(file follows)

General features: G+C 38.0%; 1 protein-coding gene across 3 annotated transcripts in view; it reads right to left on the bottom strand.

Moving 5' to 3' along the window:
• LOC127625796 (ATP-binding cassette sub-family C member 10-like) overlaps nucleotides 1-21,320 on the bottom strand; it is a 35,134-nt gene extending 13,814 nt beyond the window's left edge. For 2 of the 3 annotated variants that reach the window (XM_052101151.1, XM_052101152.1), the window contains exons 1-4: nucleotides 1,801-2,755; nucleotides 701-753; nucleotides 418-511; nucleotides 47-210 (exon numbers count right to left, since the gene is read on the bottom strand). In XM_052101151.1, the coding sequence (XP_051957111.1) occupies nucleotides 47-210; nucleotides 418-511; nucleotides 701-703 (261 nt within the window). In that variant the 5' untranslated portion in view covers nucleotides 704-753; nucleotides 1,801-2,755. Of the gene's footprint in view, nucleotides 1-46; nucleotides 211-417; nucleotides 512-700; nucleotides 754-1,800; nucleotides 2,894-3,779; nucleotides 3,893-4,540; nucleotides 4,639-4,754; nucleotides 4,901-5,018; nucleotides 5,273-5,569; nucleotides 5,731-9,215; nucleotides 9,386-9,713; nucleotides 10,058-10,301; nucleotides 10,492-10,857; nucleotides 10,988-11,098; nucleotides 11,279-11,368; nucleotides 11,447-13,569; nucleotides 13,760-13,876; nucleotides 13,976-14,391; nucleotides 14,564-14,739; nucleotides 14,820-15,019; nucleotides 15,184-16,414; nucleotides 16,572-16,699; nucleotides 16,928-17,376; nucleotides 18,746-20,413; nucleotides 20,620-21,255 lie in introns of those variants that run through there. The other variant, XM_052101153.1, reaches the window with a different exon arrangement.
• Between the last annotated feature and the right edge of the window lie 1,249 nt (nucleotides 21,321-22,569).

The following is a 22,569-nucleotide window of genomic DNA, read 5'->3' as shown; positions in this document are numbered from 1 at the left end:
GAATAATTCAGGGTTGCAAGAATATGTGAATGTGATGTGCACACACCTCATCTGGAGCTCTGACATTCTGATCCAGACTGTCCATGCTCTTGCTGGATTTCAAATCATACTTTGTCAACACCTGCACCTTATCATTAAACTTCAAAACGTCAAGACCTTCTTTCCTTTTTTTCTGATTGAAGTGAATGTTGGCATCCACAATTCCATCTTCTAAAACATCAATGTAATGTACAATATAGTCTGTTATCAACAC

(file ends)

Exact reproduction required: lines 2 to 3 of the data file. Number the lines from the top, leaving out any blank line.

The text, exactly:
Moving 5' to 3' along the window:
• LOC127625796 (ATP-binding cassette sub-family C member 10-like) overlaps nucleotides 1-21,320 on the bottom strand; it is a 35,134-nt gene extending 13,814 nt beyond the window's left edge. For 2 of the 3 annotated variants that reach the window (XM_052101151.1, XM_052101152.1), the window contains exons 1-4: nucleotides 1,801-2,755; nucleotides 701-753; nucleotides 418-511; nucleotides 47-210 (exon numbers count right to left, since the gene is read on the bottom strand). In XM_052101151.1, the coding sequence (XP_051957111.1) occupies nucleotides 47-210; nucleotides 418-511; nucleotides 701-703 (261 nt within the window). In that variant the 5' untranslated portion in view covers nucleotides 704-753; nucleotides 1,801-2,755. Of the gene's footprint in view, nucleotides 1-46; nucleotides 211-417; nucleotides 512-700; nucleotides 754-1,800; nucleotides 2,894-3,779; nucleotides 3,893-4,540; nucleotides 4,639-4,754; nucleotides 4,901-5,018; nucleotides 5,273-5,569; nucleotides 5,731-9,215; nucleotides 9,386-9,713; nucleotides 10,058-10,301; nucleotides 10,492-10,857; nucleotides 10,988-11,098; nucleotides 11,279-11,368; nucleotides 11,447-13,569; nucleotides 13,760-13,876; nucleotides 13,976-14,391; nucleotides 14,564-14,739; nucleotides 14,820-15,019; nucleotides 15,184-16,414; nucleotides 16,572-16,699; nucleotides 16,928-17,376; nucleotides 18,746-20,413; nucleotides 20,620-21,255 lie in introns of those variants that run through there. The other variant, XM_052101153.1, reaches the window with a different exon arrangement.